Few other exercises can provide the full-body anaerobic overload of burpees, making them an ideal choice for conditioning work. In this article we will loom at the basic form of the burpee as well as a number of variations that can be used to modify its difficulty. I will also describe various ways it can be incorporated into conditioning routines.
The basic burpee begins from a standing position. First squat down, put the palms of your hands on the floor, and hop both feet back into a leaning rest position. Then, hop your feet back up to your hands and do a vertical jump. All of these movements together constitute one rep.
Most athletic individuals will not have trouble completing multiple burpee reps; however, there are a few ways to lower the difficulty if necessary. One method is to replace the jump at the end of the rep to a slight hop or to eliminate it altogether. This variant is sometimes referred to as a squat thrust. This is particularly helpful for relatively unfit individuals with high bodyweight. Another option is to place your hands on a raised surface (such as a weight bench) rather than on the floor. Make sure the surface is stable so that it doesn't slide in the middle of the rep. This shortened motion reduces the demands on the lower body.
Push-ups and Pull-Ups
Incorporating push-ups and pull-ups into the burpee movements will increase the workload on the upper body. Add in a push-up (or set of push-ups) after you kick your feet back into the leaning rest position. Pull-up burpees are performed standing under a pull-up bar. After you complete the burpee, jump up to the bar and complete a pull-up or set of pull-ups. Drop back to the floor and continue with the next rep. For maximal upper-body overload, perform push-ups and pull-ups during each rep.
The bodybuilder is an excellent conditioning movement performed to an 8-count cadence. Each rep consists of the following eight parts:
1) Squat down and put your hands on the floor.
2) Jump your feet back into a leaning rest.
3) Descend to the bottom of the push-up.
4) Return to the top of the push-up.
5) Jump your feet wide apart.
6) Jump your feet back together.
7) Jump your feet back up towards your hands.
8) Stand up.
Bodybuilders are useful when training groups as they keep everyone moving together. Have everyone sound off on each count to keep the intensity high.
T-stabilizations build strength and stability in the shoulders and core. After kicking your feet back into a leaning rest, rotate your body 90 degrees to one side and support yourself on one arm The other arm should be completely extended upward. Keep your abs tight so that your body remains straight and your hips don't sag towards the floor. Perform the t-stabilization movement to each side and then complete the rest of the burpee. The t-stabilization may be incorporated as a continuation of the push-up. At the top of the push-up, twist to one side, descend back into the the push-up, and repeat on he other side.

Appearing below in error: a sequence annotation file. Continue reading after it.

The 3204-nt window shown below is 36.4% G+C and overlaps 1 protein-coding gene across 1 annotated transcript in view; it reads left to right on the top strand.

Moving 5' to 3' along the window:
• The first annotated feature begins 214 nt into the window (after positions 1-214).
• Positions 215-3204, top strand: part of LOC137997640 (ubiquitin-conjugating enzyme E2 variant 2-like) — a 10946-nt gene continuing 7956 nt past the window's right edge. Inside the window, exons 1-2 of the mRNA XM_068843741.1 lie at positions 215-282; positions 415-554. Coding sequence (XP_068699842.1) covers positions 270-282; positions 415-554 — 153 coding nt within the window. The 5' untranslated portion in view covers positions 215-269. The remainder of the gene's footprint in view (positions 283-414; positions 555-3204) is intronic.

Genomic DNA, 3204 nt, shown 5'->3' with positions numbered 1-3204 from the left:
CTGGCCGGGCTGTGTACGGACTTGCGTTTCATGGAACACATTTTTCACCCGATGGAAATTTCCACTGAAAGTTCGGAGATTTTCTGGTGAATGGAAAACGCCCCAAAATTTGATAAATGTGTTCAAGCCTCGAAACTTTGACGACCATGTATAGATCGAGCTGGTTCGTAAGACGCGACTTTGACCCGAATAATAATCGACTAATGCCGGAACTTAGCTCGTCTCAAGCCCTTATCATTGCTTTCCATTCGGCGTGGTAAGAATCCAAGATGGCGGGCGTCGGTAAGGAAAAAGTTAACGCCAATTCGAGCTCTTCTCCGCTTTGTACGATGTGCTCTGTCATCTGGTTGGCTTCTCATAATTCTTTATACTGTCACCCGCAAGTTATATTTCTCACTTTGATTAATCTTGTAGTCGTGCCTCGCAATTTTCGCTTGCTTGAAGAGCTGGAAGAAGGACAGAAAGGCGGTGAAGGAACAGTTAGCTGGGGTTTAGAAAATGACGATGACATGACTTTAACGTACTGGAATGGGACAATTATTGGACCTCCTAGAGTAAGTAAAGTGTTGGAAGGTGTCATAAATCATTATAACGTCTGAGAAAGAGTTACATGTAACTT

Weight vests or dumbbells can be used to dramatically increase strength and cardiovascular demands when performing burpees. Wearing a weight vest with as little as 10 additional pounds will make each set noticeably harder. This type of load distributes the weight more evenly over the body and leaves the hands free for pull-ups. Holding dumbbells during the burpee also increases full-body loading, and the dumbbells can be used to add various at the top of the movement. For example, you can finish each burpee with overhead presses, curls, snatches, or cleans.
Burpees are a great way to elevate your heart rate and keep it elevated during circuit work. They can be paired with standard lifting exercises in order to combine strength and conditioning work, as in this heavy bench press mini-circuit:
Burpees make an excellent addition to any bodyweight training program. The overall intensity of the workout can be changed just by increasing or decreasing the number of burpee reps or sets. Here is a sample bodyweight circuit using burpees:
Finally, you can create workouts based entirely on burpees. One option is to do as many repetitions as you can in a given time interval, say 3 to 5 minutes. This format works well using burpees with an added push-up and pull-up. Complete five 3-minute rounds with 60 seconds of rest between rounds for a superb full-body routine.
Or you can pick a certain number of repetitions and try to get them done in the quickest time possible. Go for high reps (75, 100, or more) on these workouts and break the burpees into as many sets as necessary. Rest as needed to get through all the reps, but leave the clock running during the breaks. Try to improve your time on each subsequent workout.
Pyramids allow you to gradually build up to a very high intensity and then taper off as the workout concludes. Start with 1 burpee, then jog to the other end of the room and do 2 burpees. Jog back down and do 3, and continue the sequence until you get to the highest set in the pyramid, say 8 to 10. Once you finish the largest set, continue and go back down the pyramid, finishing up with a single burpee. Keep track of your time and reps so that you can chart your progress.
Enjoy Your Lifting!